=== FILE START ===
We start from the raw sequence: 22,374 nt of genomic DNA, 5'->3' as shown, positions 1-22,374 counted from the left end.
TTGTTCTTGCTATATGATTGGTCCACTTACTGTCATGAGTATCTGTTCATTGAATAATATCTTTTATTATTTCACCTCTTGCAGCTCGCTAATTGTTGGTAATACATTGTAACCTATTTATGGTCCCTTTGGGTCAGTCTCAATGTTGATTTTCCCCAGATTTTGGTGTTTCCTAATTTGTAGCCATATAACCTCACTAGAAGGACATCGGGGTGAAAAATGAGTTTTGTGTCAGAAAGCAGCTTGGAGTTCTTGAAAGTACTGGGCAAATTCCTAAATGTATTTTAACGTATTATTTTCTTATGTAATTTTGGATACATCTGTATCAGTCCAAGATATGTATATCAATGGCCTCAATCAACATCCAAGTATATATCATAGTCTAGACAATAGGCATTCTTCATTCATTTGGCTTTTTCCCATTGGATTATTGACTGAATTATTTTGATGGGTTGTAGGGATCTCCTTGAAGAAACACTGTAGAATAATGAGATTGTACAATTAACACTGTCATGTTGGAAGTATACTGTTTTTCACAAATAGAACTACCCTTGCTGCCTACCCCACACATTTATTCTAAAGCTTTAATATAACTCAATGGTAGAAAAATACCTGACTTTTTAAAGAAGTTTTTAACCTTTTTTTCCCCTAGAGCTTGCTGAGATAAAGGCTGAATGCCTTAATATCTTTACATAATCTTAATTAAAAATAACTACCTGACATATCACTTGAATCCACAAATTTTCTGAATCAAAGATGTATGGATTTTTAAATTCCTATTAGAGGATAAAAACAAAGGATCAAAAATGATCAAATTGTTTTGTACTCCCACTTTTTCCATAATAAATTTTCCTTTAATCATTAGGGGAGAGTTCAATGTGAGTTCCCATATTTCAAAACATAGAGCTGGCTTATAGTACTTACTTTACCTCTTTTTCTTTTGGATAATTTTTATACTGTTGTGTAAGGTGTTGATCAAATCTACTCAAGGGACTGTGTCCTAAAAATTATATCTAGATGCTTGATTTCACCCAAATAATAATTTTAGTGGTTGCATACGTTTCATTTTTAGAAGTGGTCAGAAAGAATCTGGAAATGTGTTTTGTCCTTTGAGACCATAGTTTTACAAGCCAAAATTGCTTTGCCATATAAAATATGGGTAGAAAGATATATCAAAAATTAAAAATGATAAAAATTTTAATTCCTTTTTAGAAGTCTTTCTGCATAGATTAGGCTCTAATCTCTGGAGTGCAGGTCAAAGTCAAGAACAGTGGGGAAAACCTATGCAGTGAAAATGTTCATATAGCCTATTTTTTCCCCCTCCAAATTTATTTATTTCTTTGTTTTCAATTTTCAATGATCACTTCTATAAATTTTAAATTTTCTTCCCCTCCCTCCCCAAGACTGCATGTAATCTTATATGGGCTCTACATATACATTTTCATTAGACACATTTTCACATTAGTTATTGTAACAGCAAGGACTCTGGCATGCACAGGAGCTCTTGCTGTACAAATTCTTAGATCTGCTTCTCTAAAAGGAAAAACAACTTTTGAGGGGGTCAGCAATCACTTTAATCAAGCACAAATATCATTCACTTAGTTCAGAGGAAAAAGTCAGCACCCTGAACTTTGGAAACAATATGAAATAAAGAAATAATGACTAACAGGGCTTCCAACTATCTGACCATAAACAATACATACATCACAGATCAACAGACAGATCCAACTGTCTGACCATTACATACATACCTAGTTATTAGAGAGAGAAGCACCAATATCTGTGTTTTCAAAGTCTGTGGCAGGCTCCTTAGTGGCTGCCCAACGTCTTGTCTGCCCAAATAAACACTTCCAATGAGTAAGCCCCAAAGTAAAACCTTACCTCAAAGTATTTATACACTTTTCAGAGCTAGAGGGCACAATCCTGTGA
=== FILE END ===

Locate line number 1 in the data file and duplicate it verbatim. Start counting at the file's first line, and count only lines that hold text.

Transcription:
We start from the raw sequence: 22,374 nt of genomic DNA, 5'->3' as shown, positions 1-22,374 counted from the left end.